“Split: A Deeper Divide” is a new doc that attempts to take us deep into the cultural divide that exists today and explain where it came from. It’s not necessarily director Kelly Nyks’ fault that, while he attempts to plunge into this crevice like a moonshine-poisoned, wetsuit-clad James Cameron, he’s really just examining fault lines through binoculars. It’s an audaciously broad topic, and at less than eighty minutes, you wonder what exactly “Split” gives us that we haven’t received from countless other political documentaries.
And it’s politics where the film slips up. Nyks takes on what is a fairly abstract social issue and too often reaches for the shorthand of contemporary Washington politics, with the film featuring obvious rhetorical placards such as “Do politics divide us?” What are politics if not an often-failed attempt of the government to recreate the tenor of it’s constituents? Nyks approach, which features DC policy-makers shaping the cultural conversation (through the media — Nyks is no idiot), seems to have it backwards. Popular policy, and conversation, is shaped by the attitude, or perceived attitude, of the people.
The variety of talking heads certainly seems to cover one part of that aspect. Interviews with a wide spectrum of American citizens creates a clear picture of where people reside on the ideological scale. Most are generally intolerant of each other by way of faith: in the film’s most effective detour, Nyks focuses on the debate between others where religion takes precedence. It’s not simply religion, the film argues, but also temperament and moral compass. Those must be inflexible, some argue, in order to breed unity, a falsehood that suggests some believe others can be “more than” human, an ideological straw man.
Where Nyks slips up here is in giving a fair share to all arguments. It’s extremely difficult to balance the entitlement of some to have articulate opinions when they themselves are unwilling to compromise. As the doc points out, compromise is seen as a weakness to some, and as such is rarely even approached. Given the amount of footage in this doc saved for Mitt Romney, one admires the restraint to avoid using any one of his hostile soundbites where he steadfastly refuses compromise in the guise of being anti-everything instead of pro-anything. But insight is not a democracy: some have it and others don’t. When Nyks is nonjudgmentally capturing the views of those who see social progress as an enemy to a current way of life, he’s creating a compelling tapestry of the prism of American communication. But when he begins to use those statements as subtle theses for arguments based in the nobility of those protecting their way of life (as opposed to helping, or understanding, their fellow man), the film loses focus as a statement and just becomes a collage.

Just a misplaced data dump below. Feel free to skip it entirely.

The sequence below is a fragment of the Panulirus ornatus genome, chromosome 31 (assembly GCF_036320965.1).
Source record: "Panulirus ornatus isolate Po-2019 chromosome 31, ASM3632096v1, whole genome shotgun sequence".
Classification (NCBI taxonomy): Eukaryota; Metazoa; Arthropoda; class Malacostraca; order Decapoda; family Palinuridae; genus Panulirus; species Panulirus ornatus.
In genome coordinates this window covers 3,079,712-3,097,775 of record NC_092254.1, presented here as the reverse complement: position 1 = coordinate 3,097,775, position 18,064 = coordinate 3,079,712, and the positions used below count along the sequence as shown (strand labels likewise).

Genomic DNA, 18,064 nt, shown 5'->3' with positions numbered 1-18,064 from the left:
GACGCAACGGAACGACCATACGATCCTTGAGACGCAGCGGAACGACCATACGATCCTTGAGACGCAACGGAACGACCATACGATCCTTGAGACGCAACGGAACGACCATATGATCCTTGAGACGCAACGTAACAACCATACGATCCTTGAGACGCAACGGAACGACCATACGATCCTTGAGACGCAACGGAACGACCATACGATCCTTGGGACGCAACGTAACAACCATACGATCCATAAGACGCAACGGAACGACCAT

Nyks also glides over the aforementioned “perceived attitude” by neglecting to delve further in the role of corporations. Major social figures like Noam Chomsky and Jesse Jackson are interviewed, but there’s very little from any major leaders of commerce. Nyks carefully lays out the media landscape by correctly noting that 90% is controlled by seven separate conglomerates, but he only examines this as an inequality, without taking into account the actions and effects of this 90%. The low-hanging fruit in this discussion are political “movements” like the Tea Party, clearly backed by outside interests, but that would be politicizing the doc in ways Nyks seeks to avoid, even if the responsible civic action to take would be to remind the people (once again) that movements like that are almost always backed by private interests, of Big Business, and not the noble backwoods idiots broadcasted on the news holding signs with misspelled slogans. It was only last year where this divide was captured so thoroughly in the small doc “Battle For Brooklyn,” where real estate mogul Bruce Ratner was revealed to be bankrolling several “independently-run” “grassroots” organizations dedicated towards making sure his purchase of the Atlantic Yards was carried through. A much smaller focus, sure, but the exact same point, realized with clarity and social indignation.
Nyks’ film wants to avoid such ideological donnybrooks, however. And to that respect, “Split: A Deeper Divide” causes no harm. The picture creates a storybook-simple portrait of America as a country divided by ideals, but it’s one that some might not understand. As such, it’s ideal for classrooms and other similarly impressionable minds who do not truly see the violent disagreement that poisons our social discourse. But if you’re looking for an articulate analysis as, say, to the suburban sprawl of the fifties and sixties that harvested such diametrically-opposed social viewpoints and class differences, well, that’s simply not the sort of material covered in “Split.” [C-]